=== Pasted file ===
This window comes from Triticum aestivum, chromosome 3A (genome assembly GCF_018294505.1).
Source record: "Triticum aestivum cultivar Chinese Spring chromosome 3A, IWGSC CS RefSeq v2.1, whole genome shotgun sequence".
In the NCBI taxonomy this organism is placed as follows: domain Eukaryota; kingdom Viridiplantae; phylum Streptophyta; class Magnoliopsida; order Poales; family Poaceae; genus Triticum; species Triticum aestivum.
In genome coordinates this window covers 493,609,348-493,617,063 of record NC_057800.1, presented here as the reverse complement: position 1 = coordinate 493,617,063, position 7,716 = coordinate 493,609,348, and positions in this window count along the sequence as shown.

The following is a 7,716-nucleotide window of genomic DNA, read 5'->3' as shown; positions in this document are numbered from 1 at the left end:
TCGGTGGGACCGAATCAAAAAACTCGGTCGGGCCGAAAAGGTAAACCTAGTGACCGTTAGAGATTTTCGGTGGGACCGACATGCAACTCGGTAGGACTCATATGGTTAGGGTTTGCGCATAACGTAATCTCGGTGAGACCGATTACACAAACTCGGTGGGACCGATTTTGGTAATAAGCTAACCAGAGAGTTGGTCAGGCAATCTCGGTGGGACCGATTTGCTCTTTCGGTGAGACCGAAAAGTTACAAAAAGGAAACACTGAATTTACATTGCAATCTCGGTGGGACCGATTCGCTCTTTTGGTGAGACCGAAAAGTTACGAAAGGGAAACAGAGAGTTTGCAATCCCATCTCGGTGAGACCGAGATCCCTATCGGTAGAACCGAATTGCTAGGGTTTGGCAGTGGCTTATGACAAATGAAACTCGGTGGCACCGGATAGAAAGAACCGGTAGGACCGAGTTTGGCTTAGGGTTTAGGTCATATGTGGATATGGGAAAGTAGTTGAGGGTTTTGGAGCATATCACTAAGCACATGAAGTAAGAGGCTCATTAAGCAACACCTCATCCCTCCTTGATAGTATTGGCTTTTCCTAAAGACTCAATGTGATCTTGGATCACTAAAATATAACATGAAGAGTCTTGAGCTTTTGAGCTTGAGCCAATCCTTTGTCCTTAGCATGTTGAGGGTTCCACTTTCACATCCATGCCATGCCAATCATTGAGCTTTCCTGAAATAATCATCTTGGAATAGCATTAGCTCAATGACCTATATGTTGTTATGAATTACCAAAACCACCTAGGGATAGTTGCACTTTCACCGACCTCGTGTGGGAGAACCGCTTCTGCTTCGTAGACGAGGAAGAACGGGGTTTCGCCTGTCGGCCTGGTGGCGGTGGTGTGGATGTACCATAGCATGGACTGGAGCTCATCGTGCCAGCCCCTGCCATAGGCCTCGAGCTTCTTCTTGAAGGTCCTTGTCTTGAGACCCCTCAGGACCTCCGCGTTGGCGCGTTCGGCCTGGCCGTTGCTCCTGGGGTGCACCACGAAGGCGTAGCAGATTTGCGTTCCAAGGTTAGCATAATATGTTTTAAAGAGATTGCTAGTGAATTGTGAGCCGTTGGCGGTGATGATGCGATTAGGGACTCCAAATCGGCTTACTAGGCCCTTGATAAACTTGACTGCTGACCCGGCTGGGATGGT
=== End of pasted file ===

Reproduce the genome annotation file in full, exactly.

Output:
This window comes from Triticum aestivum, chromosome 3A (genome assembly GCF_018294505.1).
Source record: "Triticum aestivum cultivar Chinese Spring chromosome 3A, IWGSC CS RefSeq v2.1, whole genome shotgun sequence".
In the NCBI taxonomy this organism is placed as follows: domain Eukaryota; kingdom Viridiplantae; phylum Streptophyta; class Magnoliopsida; order Poales; family Poaceae; genus Triticum; species Triticum aestivum.
In genome coordinates this window covers 493,609,348-493,617,063 of record NC_057800.1, presented here as the reverse complement: position 1 = coordinate 493,617,063, position 7,716 = coordinate 493,609,348, and positions in this window count along the sequence as shown.

The following is a 7,716-nucleotide window of genomic DNA, read 5'->3' as shown; positions in this document are numbered from 1 at the left end:
TCGGTGGGACCGAATCAAAAAACTCGGTCGGGCCGAAAAGGTAAACCTAGTGACCGTTAGAGATTTTCGGTGGGACCGACATGCAACTCGGTAGGACTCATATGGTTAGGGTTTGCGCATAACGTAATCTCGGTGAGACCGATTACACAAACTCGGTGGGACCGATTTTGGTAATAAGCTAACCAGAGAGTTGGTCAGGCAATCTCGGTGGGACCGATTTGCTCTTTCGGTGAGACCGAAAAGTTACAAAAAGGAAACACTGAATTTACATTGCAATCTCGGTGGGACCGATTCGCTCTTTTGGTGAGACCGAAAAGTTACGAAAGGGAAACAGAGAGTTTGCAATCCCATCTCGGTGAGACCGAGATCCCTATCGGTAGAACCGAATTGCTAGGGTTTGGCAGTGGCTTATGACAAATGAAACTCGGTGGCACCGGATAGAAAGAACCGGTAGGACCGAGTTTGGCTTAGGGTTTAGGTCATATGTGGATATGGGAAAGTAGTTGAGGGTTTTGGAGCATATCACTAAGCACATGAAGTAAGAGGCTCATTAAGCAACACCTCATCCCTCCTTGATAGTATTGGCTTTTCCTAAAGACTCAATGTGATCTTGGATCACTAAAATATAACATGAAGAGTCTTGAGCTTTTGAGCTTGAGCCAATCCTTTGTCCTTAGCATGTTGAGGGTTCCACTTTCACATCCATGCCATGCCAATCATTGAGCTTTCCTGAAATAATCATCTTGGAATAGCATTAGCTCAATGACCTATATGTTGTTATGAATTACCAAAACCACCTAGGGATAGTTGCACTTTCACCGACCTCGTGTGGGAGAACCGCTTCTGCTTCGTAGACGAGGAAGAACGGGGTTTCGCCTGTCGGCCTGGTGGCGGTGGTGTGGATGTACCATAGCATGGACTGGAGCTCATCGTGCCAGCCCCTGCCATAGGCCTCGAGCTTCTTCTTGAAGGTCCTTGTCTTGAGACCCCTCAGGACCTCCGCGTTGGCGCGTTCGGCCTGGCCGTTGCTCCTGGGGTGCACCACGAAGGCGTAGCAGATTTGCGTTCCAAGGTTAGCATAATATGTTTTAAAGAGATTGCTAGTGAATTGTGAGCCGTTGGCGGTGATGATGCGATTAGGGACTCCAAATCGGCTTACTAGGCCCTTGATAAACTTGACTGCTGACCCGGCTGGGATGGT